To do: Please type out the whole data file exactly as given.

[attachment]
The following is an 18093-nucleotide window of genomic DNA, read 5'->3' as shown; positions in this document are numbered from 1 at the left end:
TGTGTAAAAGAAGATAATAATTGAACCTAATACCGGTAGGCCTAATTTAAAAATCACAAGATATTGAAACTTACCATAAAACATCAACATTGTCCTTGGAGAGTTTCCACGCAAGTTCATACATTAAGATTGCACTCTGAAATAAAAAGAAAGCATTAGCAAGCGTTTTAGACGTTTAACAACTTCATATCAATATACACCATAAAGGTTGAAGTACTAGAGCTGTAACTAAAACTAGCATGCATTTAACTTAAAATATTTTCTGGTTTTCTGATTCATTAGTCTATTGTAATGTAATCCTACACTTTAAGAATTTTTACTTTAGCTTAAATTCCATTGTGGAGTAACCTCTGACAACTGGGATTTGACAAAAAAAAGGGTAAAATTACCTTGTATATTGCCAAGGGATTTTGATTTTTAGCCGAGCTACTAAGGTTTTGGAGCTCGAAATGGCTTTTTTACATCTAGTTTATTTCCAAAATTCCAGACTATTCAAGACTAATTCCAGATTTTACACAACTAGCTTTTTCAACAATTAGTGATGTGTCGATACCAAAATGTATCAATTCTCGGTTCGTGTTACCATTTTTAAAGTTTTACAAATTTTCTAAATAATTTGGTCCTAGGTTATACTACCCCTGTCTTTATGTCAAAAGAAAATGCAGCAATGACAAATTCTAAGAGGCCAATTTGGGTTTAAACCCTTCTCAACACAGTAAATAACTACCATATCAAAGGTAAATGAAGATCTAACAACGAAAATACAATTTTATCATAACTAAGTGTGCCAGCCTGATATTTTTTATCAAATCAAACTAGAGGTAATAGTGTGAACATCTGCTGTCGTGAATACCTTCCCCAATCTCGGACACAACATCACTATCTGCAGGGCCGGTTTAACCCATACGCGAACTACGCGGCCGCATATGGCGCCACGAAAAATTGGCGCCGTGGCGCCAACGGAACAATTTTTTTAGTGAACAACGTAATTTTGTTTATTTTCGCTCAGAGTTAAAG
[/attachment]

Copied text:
The following is an 18093-nucleotide window of genomic DNA, read 5'->3' as shown; positions in this document are numbered from 1 at the left end:
TGTGTAAAAGAAGATAATAATTGAACCTAATACCGGTAGGCCTAATTTAAAAATCACAAGATATTGAAACTTACCATAAAACATCAACATTGTCCTTGGAGAGTTTCCACGCAAGTTCATACATTAAGATTGCACTCTGAAATAAAAAGAAAGCATTAGCAAGCGTTTTAGACGTTTAACAACTTCATATCAATATACACCATAAAGGTTGAAGTACTAGAGCTGTAACTAAAACTAGCATGCATTTAACTTAAAATATTTTCTGGTTTTCTGATTCATTAGTCTATTGTAATGTAATCCTACACTTTAAGAATTTTTACTTTAGCTTAAATTCCATTGTGGAGTAACCTCTGACAACTGGGATTTGACAAAAAAAAGGGTAAAATTACCTTGTATATTGCCAAGGGATTTTGATTTTTAGCCGAGCTACTAAGGTTTTGGAGCTCGAAATGGCTTTTTTACATCTAGTTTATTTCCAAAATTCCAGACTATTCAAGACTAATTCCAGATTTTACACAACTAGCTTTTTCAACAATTAGTGATGTGTCGATACCAAAATGTATCAATTCTCGGTTCGTGTTACCATTTTTAAAGTTTTACAAATTTTCTAAATAATTTGGTCCTAGGTTATACTACCCCTGTCTTTATGTCAAAAGAAAATGCAGCAATGACAAATTCTAAGAGGCCAATTTGGGTTTAAACCCTTCTCAACACAGTAAATAACTACCATATCAAAGGTAAATGAAGATCTAACAACGAAAATACAATTTTATCATAACTAAGTGTGCCAGCCTGATATTTTTTATCAAATCAAACTAGAGGTAATAGTGTGAACATCTGCTGTCGTGAATACCTTCCCCAATCTCGGACACAACATCACTATCTGCAGGGCCGGTTTAACCCATACGCGAACTACGCGGCCGCATATGGCGCCACGAAAAATTGGCGCCGTGGCGCCAACGGAACAATTTTTTTAGTGAACAACGTAATTTTGTTTATTTTCGCTCAGAGTTAAAG